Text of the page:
Discover the alpine-urban variety of the Innsbruck region on foot

Last updated on 13.05.2022

High mountains, wide plateaus, shaded forests, flowering alpine meadows – and all this just a mountain goat’s leap away from the hustle and bustle of the city. The Innsbruck region is quite possibly the ideal starting point for a wonderfully varied hiking holiday, a place of almost unlimited choice when it comes to getting your feet moving each day. Best of all, the free mountain hiking programme offers tours for nature lovers, leisurely strollers, peak baggers and families – for a summer full of alpine-urban variety!

With its alpine-urban diversity, the Innsbruck region is a perfect blend of nature and city. © Innsbruck Tourismus, Christian Vorhofer

Gentle trails and via ferrata routes on the high rock of the Karwendel range, rustic mountain refuges on the Patscherkofel, panoramic hikes in the spellbinding surroundings of the Kalkkögel massif, scenic summit tours around the mountaineering villages of the Sellraintal valley, family-friendly walks at the foot of the Mieminger Kette chain: the Innsbruck region lets you discover the mountains in all their forms, plus unspoilt nature and a wide variety of flora and fauna on enjoyable hikes and more demanding tours. In short, the freedom that you feel when you sense the vastness of the mountains. No wonder your heart will beat faster when you see the stunning variety and breathtaking panoramas. So lace up your hiking boots – the choice of walk is yours…

Good news – there’s a free mountain hiking programme!

The Innsbruck region offers numerous options for walkers: and, for all those who want to explore them in the best company, we recommend the free mountain hiking programme. From May to October there are 18 selected tours, where local certified mountain hiking guides will take those interested to their favourite destinations. Whether you are a nature lover, a leisurely stroller, a peak bagger or a family, you can choose from a wide range of tours, from the easy to the more demanding, so as to create your own personal hiking programme according to preference and physical condition. The mountain hiking programme is one of the services included with the Welcome Card, available free of charge to guests staying for two nights or more at participating partner establishments. Another tip: all of the starting points are easy to reach by public transport, which is also included in the Welcome Card. So get your hiking boots on and head for the great outdoors! For all information see www.innsbruck.info/welcome.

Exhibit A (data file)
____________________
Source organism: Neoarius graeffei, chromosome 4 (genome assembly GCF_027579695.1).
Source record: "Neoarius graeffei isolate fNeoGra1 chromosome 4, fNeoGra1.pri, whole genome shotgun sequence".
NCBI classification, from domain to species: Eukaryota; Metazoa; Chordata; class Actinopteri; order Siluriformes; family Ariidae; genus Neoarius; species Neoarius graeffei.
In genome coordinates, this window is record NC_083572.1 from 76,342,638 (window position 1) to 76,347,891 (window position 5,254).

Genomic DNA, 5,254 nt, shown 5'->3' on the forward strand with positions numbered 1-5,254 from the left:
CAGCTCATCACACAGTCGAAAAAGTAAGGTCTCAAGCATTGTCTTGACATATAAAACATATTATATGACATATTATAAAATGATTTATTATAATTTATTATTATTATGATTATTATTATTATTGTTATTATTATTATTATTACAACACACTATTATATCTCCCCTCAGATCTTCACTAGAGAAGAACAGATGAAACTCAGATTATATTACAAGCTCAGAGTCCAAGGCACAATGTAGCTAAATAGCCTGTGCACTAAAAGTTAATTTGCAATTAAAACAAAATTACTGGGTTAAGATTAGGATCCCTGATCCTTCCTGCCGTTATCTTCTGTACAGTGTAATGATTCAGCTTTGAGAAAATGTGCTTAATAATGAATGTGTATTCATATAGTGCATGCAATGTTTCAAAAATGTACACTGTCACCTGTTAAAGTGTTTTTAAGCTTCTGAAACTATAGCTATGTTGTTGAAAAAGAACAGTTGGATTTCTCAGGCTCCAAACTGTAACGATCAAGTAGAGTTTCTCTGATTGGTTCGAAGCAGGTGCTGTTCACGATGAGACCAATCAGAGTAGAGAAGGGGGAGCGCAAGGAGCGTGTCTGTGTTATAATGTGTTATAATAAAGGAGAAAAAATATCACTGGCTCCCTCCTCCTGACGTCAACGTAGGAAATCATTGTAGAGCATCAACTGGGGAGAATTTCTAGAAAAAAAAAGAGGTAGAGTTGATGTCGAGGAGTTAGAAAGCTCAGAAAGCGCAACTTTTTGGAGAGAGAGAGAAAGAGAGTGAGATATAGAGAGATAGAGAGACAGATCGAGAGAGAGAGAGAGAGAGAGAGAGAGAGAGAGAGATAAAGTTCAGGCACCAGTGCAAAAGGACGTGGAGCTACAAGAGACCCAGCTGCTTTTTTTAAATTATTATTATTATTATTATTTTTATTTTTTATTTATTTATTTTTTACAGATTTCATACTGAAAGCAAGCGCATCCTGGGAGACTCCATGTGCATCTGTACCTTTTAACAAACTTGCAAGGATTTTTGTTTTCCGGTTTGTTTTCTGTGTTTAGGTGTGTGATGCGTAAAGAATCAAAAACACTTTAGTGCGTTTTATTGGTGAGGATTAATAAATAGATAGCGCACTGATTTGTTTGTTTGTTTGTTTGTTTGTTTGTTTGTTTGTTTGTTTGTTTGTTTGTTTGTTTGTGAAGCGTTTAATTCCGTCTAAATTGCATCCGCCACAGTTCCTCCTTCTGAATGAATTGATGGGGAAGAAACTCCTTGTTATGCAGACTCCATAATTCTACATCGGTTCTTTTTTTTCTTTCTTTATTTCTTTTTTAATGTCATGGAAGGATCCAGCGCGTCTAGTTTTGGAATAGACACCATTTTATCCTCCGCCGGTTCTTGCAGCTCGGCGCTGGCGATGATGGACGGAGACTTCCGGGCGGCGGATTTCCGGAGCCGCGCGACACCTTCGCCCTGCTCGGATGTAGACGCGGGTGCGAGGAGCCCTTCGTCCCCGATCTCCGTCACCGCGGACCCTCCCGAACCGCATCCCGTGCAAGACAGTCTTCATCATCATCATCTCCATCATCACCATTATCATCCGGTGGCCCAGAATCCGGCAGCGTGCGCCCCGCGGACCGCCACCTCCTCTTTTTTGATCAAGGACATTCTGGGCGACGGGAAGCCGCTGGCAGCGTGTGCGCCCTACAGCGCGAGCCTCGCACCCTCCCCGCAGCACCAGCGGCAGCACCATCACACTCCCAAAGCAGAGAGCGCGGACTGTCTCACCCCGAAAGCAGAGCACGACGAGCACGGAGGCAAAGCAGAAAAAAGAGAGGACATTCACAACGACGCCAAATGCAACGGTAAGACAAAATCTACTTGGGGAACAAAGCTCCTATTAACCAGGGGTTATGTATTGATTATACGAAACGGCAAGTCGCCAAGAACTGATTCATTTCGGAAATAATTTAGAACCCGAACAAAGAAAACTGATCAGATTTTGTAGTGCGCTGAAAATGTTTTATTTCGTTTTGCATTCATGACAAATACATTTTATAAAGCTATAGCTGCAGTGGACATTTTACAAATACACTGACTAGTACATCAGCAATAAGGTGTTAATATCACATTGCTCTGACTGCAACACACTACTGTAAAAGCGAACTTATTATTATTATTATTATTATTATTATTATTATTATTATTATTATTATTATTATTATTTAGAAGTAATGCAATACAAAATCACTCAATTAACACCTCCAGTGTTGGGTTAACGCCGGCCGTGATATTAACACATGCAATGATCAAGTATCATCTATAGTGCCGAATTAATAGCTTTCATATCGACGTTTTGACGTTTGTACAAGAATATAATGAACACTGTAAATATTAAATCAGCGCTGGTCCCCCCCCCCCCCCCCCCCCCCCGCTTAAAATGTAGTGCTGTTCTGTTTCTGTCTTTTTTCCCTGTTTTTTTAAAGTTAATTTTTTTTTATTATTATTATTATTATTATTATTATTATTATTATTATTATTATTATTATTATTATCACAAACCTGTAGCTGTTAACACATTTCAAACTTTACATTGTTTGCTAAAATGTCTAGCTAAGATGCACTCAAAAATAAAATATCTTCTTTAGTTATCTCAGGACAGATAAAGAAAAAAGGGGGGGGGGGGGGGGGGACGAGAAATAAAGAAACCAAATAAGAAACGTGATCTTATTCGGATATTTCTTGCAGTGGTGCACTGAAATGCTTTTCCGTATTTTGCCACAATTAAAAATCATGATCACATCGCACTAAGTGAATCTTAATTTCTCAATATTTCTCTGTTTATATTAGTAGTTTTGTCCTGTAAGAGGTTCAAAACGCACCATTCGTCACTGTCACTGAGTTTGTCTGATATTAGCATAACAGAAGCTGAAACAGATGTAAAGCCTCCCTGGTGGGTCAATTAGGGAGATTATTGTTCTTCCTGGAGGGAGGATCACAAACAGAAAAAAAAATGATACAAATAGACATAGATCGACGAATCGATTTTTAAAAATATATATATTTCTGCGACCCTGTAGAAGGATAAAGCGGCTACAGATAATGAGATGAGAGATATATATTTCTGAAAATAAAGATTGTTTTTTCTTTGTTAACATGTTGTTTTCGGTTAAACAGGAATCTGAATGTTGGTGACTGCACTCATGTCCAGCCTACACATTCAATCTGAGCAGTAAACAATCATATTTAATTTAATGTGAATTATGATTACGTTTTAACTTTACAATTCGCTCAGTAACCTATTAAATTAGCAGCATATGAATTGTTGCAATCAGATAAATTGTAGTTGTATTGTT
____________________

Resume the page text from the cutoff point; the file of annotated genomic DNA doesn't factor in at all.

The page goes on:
Probably one of the most beautiful and spectacular high hiking trails in Austria: the Goethe Trail. © Innsbruck Tourismus, Christian Vorhofer

In the wilderness of the Karwendel range

Chamois, golden eagles, three-toed woodpeckers and sandpipers – the Karwendel Nature Park is home to numerous animal species that have European-wide significance. It also possesses a very high proportion of primeval forests and wild streams. Not surprisingly, Austria’s largest nature park – and Tyrol’s oldest protected area – is committed to protecting its natural habitats in all their variety. You can experience the nature park to the full along the Karwendel high-altitude trail, which offers a unique combination of changing views – the solitude of the Karwendel wilderness on the one hand, and the hustle and bustle of the Inn Valley on the other. Overall, its six stages cover some 60 kilometres with a total climb of 7,000 metres. Particularly ambitious hikers can conquer some of the peaks, such as the Stempeljochspitze, along the way. The trail can be walked in both directions, from east to west or west to east, starting either in Scharnitz or in Reith bei Seefeld – Innsbruck lies exactly in the middle. A detour into the city is a must: the Nordkettenbahnen funicular and cable cars can bring you from the loneliness of the high mountains to the hubbub of the city in no time at all. You can spend the night on the mountain in comfortable, warden-run mountain huts – beautiful sunrises and sunsets included!